Health & Medicine

Vitamin A: Seeing into the past, the present and the future

Why is Vitamin A critical to animal and human health, and what functions does it have in the body other than in vision? In this thought-provoking and informative interview, neuroscientist and Professor at Harvard University John Dowling takes us through the history of research into the topic, from the first mention of night blindness in 3500 BC to current and future research.

We’ve all heard that eating more carrots will help you see in the dark, but is that factually correct or just an old wives’ tale? Carrots contain a molecule called carotene that is yellow and gives carrots their distinctive colour. Carotine consists of two molecules of vitamin A, which is critical for healthy vision. Vitamin A deficiency leads to a degradation especially to night vision, but there is more to it than that.

Neuroscientist and Gordon and Llura Gund Research Professor at Harvard University, Professor John Dowling has spent a lifetime researching the retina, a piece of neural (brain) tissue lining the back of the eye, but he began by studying the role of vitamin A and its role in vision. In this interview, Research Outreach found out more about Dowling’s research into Vitamin A, why and how it is such a critical molecule and what other biological functions it has in the body of both animals and humans.

John, could you please tell us about yourself?
I’m a neuroscientist and I’ve been interested in vision ever since I was an undergraduate at Harvard University and started research with George Wald, who discovered the role of vitamin A in vision. As an undergraduate and graduate student I worked on vitamin A deficiency in animals but also explored various properties of the photoreceptors which sit at the back of the retina. As I started my own research in the early sixties I became interested in what the photoreceptors were saying to the other retinal cells, and then what was going on in the rest of the retina. I used the retina as a model piece of the brain, which is what I’ve spent most of my career doing. Over the years, my group has been interested in the retinal neurons, their structure, function, pharmacology, genetics, and synaptic interactions as well as their functional organisation. Now I’ve closed my lab, so I’m retired supposedly, although I’m still doing research in the laboratory of a colleague.

Vitamin A is essential for life. John Dowling’s research career began in the laboratory of George Wald, exploring vitamin A deficiency and dark adaptation.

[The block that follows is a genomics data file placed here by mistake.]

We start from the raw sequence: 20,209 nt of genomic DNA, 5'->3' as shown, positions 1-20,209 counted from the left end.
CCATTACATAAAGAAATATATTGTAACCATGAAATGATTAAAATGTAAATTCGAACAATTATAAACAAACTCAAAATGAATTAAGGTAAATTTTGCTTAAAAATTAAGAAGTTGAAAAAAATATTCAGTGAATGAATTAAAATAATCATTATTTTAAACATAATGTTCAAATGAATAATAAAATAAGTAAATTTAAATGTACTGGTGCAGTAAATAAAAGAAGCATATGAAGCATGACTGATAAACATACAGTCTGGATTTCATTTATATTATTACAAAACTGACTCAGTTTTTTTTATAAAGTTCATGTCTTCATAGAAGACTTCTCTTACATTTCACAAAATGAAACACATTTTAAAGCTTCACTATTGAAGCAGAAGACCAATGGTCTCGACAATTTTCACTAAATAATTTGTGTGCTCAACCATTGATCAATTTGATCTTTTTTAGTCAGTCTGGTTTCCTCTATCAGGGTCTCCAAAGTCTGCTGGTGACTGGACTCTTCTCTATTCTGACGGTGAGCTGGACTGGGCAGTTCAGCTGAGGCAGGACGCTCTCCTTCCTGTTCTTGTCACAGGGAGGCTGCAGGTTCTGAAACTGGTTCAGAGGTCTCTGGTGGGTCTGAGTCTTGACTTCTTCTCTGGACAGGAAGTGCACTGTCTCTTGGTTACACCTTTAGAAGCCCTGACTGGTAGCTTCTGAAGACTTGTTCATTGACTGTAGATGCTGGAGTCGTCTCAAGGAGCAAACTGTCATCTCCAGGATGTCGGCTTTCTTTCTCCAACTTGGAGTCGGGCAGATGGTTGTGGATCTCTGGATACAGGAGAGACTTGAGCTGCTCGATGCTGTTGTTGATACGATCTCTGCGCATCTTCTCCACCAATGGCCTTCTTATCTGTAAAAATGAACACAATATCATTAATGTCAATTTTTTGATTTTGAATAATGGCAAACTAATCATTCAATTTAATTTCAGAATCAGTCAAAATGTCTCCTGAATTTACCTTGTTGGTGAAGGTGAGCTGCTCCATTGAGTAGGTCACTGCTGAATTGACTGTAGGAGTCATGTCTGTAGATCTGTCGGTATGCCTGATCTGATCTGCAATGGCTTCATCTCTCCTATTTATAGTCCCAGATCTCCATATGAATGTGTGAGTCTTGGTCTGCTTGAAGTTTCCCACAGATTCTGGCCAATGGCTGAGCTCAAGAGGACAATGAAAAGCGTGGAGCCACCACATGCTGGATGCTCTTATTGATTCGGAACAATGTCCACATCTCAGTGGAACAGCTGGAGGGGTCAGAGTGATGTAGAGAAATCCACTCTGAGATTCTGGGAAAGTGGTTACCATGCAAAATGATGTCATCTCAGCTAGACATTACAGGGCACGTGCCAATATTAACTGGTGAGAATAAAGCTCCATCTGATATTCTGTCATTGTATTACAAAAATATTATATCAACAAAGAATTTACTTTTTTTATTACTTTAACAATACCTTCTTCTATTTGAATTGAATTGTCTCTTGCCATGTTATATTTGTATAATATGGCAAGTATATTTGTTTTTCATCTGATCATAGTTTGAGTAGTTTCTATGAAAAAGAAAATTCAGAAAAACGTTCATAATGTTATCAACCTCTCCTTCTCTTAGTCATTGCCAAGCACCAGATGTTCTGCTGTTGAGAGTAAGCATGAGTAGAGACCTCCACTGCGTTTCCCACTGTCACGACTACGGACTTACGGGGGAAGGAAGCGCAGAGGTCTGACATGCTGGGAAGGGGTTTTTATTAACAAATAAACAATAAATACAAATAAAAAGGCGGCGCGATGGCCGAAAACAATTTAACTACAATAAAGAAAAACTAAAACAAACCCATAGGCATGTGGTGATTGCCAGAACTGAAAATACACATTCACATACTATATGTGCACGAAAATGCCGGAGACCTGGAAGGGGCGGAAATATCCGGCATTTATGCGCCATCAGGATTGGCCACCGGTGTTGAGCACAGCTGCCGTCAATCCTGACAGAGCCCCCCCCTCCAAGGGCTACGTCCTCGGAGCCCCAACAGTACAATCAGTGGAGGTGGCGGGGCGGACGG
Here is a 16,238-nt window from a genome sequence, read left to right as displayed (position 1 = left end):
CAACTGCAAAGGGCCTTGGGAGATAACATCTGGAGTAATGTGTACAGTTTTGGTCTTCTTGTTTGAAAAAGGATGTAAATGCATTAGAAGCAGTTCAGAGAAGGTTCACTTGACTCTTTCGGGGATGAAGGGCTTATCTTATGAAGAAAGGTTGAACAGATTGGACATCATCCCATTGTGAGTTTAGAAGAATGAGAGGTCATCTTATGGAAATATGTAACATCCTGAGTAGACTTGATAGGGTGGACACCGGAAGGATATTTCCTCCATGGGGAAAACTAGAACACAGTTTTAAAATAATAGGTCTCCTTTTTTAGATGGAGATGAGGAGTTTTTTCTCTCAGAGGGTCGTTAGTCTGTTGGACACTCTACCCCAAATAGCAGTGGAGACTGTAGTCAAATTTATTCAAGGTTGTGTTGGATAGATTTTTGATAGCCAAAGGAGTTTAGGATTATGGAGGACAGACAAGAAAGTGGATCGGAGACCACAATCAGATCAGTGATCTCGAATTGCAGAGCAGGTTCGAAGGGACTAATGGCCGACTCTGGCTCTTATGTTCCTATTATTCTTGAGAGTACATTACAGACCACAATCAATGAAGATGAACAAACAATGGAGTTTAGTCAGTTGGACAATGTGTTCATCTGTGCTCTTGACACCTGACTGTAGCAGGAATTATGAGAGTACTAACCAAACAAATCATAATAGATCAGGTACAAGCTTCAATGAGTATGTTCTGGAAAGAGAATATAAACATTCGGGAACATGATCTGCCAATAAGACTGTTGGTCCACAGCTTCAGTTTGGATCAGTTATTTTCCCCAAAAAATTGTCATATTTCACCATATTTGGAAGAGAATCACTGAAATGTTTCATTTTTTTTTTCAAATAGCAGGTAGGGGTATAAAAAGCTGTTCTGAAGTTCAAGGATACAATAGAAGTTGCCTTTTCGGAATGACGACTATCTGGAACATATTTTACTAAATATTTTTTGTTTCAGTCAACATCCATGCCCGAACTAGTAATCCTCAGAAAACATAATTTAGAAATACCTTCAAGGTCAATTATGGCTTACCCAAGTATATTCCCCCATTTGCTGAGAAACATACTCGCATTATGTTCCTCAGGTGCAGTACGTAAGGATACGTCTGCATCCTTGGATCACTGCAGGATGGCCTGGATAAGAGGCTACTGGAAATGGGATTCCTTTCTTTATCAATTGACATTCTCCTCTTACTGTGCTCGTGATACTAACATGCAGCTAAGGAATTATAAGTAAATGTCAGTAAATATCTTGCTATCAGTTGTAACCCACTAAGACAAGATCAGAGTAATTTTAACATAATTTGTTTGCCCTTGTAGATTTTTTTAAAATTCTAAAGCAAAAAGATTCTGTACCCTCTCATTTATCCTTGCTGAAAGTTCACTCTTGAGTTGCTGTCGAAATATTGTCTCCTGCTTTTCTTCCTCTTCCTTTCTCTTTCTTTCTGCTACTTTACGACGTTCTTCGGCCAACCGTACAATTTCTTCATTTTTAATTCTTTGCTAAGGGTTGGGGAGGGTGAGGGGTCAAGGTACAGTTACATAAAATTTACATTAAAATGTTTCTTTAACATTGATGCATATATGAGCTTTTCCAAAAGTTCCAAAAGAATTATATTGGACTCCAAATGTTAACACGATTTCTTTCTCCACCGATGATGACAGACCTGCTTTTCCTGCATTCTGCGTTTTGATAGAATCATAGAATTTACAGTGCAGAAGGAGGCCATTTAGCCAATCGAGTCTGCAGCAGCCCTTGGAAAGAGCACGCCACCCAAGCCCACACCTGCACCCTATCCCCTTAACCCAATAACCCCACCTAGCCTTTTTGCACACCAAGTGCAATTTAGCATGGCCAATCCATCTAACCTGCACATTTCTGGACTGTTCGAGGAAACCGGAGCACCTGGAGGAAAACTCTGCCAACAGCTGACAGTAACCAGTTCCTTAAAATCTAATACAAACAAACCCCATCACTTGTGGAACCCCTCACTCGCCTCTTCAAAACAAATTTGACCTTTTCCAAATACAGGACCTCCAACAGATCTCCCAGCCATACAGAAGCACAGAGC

A modified form of vitamin A acts as the chromophore for the photorecptor visual pigments. Vitamin A deficiency prevents formation of the visual pigments in the photoreceptors, causing them to become less sensitive to light. ivelly/ StudioMolekuul/,Designua/

Vitamin A is a remarkable molecule. Can you tell us more about it?
Vitamin A is a molecule essential for life, but one that cells can’t synthesise. It has to be obtained through the diet. We find this small molecule in plants mainly; the classic example being carrots. Carrots are yellow because of carotene, which is two molecules of vitamin A that are connected end to end, but many plants contain vitamin A. Also, vitamin A is stored in the liver of animals, which is another good source of the vitamin.

Vitamin A is a molecule essential for life, but one that cells can’t synthesise. It has to be obtained through the diet.

Can you tell us a bit more about the role of vitamin A in vision?
A slightly modified form of vitamin A serves as the chromophore for the photorecptor visual pigments. When attached to a protein called opsin, the visual pigment molecules become light sensitive. The only thing light does in vision is to change the form (shape) of the modified vitamin A chromophore (called retinal) from ‘cis’ (bent) to ‘trans’ (straight). This change in conformation results in excitation of the photoreceptor and the release of retinal from opsin.

There are two types of photoreceptors, rods and cones; rods mediate dim light vision and cones, bright light vision and colour vision. If you have deficiency of vitamin A, this prevents formation of the visual pigments in the photoreceptors and they become less sensitive to light. The first symptom of vitamin A deficiency is a loss of light sensitivity, noted as far back as 3500 BC in the famous medical papyrus describing night blindness. And there was already a prescription for its cure, the eating of raw liver (liver has an abundance of vitamin A). But it wasn’t until the 19th century though, that night blindness was truly related to something in the diet. In the beginning of the 20th century, when vitamins were discovered, it was soon shown that the vitamin A was critical in the case of night blindness.

When I did my vitamin A deficiency experiments, what we were looking for was the sequence of changes that occur in vitamin A deficiency, first in the liver, then in the blood, and then in the eye. A study undertaken during the Second World War found that if you put a human in good health on a vitamin A deficient diet, it could take months for them to go night blind because they had sufficient stores of vitamin A in their liver. Others went night blind much more quickly because their stores were very much lower. When the participants were refed vitamin A they all showed some improvement, but some plateaued and it took months for them to recover. Why was that? Other experiments suggested that in severe vitamin A deficiency photoreceptors begin to deteriorate and it was thought that perhaps when vitamin A deficiency was prolonged, you were losing photoreceptors that would not regenerate, because like all neurons, once they are lost they don’t come back.

Researchers have since realised that this isn’t the only area where vitamin A can have an impact in the body. Can you tell us more?